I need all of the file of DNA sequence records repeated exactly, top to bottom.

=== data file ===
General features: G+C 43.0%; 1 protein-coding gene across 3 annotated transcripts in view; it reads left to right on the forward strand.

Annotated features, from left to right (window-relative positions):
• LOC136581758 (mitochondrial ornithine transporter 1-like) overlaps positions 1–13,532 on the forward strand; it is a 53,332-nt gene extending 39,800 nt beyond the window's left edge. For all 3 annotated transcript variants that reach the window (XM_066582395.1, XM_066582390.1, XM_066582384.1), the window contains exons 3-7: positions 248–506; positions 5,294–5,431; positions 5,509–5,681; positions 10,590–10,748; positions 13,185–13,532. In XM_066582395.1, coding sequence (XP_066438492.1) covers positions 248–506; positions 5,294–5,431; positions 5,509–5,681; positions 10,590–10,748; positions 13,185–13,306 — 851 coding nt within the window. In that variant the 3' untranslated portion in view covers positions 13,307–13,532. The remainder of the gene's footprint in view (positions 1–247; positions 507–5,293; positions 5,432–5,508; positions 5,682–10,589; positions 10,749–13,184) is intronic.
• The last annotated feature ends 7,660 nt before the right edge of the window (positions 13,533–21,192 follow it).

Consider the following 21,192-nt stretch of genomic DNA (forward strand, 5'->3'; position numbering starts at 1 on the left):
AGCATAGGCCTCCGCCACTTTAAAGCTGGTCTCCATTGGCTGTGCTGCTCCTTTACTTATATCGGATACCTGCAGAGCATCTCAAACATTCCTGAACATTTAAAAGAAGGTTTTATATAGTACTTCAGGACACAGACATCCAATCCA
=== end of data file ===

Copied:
General features: G+C 43.0%; 1 protein-coding gene across 3 annotated transcripts in view; it reads left to right on the forward strand.

Annotated features, from left to right (window-relative positions):
• LOC136581758 (mitochondrial ornithine transporter 1-like) overlaps positions 1–13,532 on the forward strand; it is a 53,332-nt gene extending 39,800 nt beyond the window's left edge. For all 3 annotated transcript variants that reach the window (XM_066582395.1, XM_066582390.1, XM_066582384.1), the window contains exons 3-7: positions 248–506; positions 5,294–5,431; positions 5,509–5,681; positions 10,590–10,748; positions 13,185–13,532. In XM_066582395.1, coding sequence (XP_066438492.1) covers positions 248–506; positions 5,294–5,431; positions 5,509–5,681; positions 10,590–10,748; positions 13,185–13,306 — 851 coding nt within the window. In that variant the 3' untranslated portion in view covers positions 13,307–13,532. The remainder of the gene's footprint in view (positions 1–247; positions 507–5,293; positions 5,432–5,508; positions 5,682–10,589; positions 10,749–13,184) is intronic.
• The last annotated feature ends 7,660 nt before the right edge of the window (positions 13,533–21,192 follow it).

Consider the following 21,192-nt stretch of genomic DNA (forward strand, 5'->3'; position numbering starts at 1 on the left):
AGCATAGGCCTCCGCCACTTTAAAGCTGGTCTCCATTGGCTGTGCTGCTCCTTTACTTATATCGGATACCTGCAGAGCATCTCAAACATTCCTGAACATTTAAAAGAAGGTTTTATATAGTACTTCAGGACACAGACATCCAATCCA